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Billionaires pay seven-figure property taxes for Palm Beach homes
FOR most Americans, seven figures would buy them the home of their dreams. For seven Palm Beach homeowners, that's a year's property tax.
The eye-watering levies underline the Florida enclave's status as a top destination for America's wealthiest people. Citadel founder Ken Griffin tops the ranking compiled by the Palm Beach Daily News with a US$5.4 million tax, while six of his neighborus also face seven-figure bills. Dozens of others pay more than US$500,000, according to the paper.
The names are a Who's Who of prominent business figures. Dealmaker Nelson Peltz ranks second with a US$2.2 million charge followed by US$1.4 million for KKR & Co's Henry Kravis. President Donald Trump's Mar-a-Lago Club and adjacent homes ranks eighth with a US$979,339 bill, followed by radio personality Howard Stern at US$962,385.
The figures illustrate Florida's bulging population of billionaires. Dozens of tycoons have made the state their home, often plumping for a property on Palm Beach, the 18-mile (29-km) long barrier island that first made its name as a resort in the late 19th century.
Its cachet has steadily grown since, bolstered by Florida's mushrooming appeal to figures like Carl Icahn, who is planning to move his home and business to the state next year. Fellow financiers David Tepper and Paul Tudor Jones have already relocated, while Mr Trump made it his primary residence this year.
Palm Beach's allure hasn't been diluted by some notorious residents. Fraudster Bernie Madoff owned a mansion on the island and convicted sex offender Jeffrey Epstein sexually abused dozens of young girls at his Palm Beach home for years.
As the size of Mr Griffin's tax bill suggests, his property holdings stand out compared with even the grandest beachfront estates that dot the island. The hedge fund executive has spent at least US$350 million building his Florida holdings, the Palm Beach Post reported in September. That includes US$99.1 million he paid this year for a beachfront house adjacent to his 17-acre (6.9-heactare) oceanfront estate. Citadel's press office didn't immediately respond to an emailed request for comment.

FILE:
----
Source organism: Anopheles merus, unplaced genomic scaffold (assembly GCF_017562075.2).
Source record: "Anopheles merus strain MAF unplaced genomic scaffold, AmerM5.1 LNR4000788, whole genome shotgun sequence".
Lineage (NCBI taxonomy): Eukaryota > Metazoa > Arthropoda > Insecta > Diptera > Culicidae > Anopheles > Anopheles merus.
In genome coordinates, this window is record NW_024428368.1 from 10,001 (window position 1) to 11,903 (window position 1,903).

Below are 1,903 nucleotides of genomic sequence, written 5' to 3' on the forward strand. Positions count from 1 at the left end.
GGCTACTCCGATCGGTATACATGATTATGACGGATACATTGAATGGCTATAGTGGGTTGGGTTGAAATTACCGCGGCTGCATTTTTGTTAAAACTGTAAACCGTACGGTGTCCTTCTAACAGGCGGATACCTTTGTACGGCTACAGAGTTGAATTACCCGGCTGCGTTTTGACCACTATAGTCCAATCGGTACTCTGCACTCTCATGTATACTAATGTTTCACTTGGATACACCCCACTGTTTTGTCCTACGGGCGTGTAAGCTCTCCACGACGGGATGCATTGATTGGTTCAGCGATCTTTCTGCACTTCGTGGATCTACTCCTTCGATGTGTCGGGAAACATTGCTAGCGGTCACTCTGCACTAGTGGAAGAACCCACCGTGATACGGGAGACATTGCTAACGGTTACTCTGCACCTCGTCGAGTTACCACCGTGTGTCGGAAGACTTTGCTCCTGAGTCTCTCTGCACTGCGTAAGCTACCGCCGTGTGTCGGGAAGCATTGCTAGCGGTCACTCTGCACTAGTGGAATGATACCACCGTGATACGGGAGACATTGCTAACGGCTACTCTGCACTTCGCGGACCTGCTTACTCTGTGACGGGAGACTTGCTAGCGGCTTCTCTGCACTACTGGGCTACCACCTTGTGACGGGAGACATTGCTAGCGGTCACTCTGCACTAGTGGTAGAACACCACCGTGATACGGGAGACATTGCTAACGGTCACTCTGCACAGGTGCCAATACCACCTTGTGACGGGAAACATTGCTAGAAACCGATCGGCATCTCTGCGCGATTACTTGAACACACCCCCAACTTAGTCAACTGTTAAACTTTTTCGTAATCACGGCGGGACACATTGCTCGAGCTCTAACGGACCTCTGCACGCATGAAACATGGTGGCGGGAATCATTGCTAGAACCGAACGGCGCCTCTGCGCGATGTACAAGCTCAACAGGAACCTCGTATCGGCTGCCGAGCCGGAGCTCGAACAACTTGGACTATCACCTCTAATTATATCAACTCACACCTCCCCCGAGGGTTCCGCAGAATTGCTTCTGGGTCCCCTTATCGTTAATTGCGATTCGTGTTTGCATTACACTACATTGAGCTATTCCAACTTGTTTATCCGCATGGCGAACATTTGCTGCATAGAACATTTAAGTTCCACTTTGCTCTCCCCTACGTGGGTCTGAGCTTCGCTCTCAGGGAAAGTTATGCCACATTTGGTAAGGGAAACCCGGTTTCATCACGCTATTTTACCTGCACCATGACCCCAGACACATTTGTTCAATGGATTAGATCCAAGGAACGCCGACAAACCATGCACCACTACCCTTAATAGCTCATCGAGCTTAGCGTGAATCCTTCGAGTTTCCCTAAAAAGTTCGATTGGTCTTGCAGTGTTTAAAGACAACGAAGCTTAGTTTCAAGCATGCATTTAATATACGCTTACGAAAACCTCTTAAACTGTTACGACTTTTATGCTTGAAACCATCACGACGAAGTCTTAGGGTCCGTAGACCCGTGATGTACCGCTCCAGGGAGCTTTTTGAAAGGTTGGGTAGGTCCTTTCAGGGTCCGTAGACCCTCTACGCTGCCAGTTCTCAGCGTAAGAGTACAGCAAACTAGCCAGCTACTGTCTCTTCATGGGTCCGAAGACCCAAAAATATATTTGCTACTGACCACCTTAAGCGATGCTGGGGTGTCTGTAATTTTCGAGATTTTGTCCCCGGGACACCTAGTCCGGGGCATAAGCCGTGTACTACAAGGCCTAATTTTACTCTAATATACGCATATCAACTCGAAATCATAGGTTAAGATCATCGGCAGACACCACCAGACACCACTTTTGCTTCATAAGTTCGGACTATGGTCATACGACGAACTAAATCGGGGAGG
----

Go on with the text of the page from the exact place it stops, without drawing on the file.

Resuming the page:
Florida's year-round sunshine and lack of a state income tax has helped it lead the nation in attracting new residents, with 808,789 arriving in 2018, according to US Census Bureau data released last month.
For many of those on the list, the absence of state income tax should more than make up for the size of their property taxes. That's helped Palm Beach morph from a storied second-home location to a place where high-net-worth individuals now make their primary residence.
This concentration of some of America's wealthiest people has supported a clutch of cultural, hotel and restaurant openings. Bill Koch called it "Fantasy Island". For those billionaires with a musical bent, there's another advantage to the neighbourhood. Singer Rod Stewart also lives on the island. His property, owned through a trust, is calculated to incur a US$533,185 charge. BLOOMBERG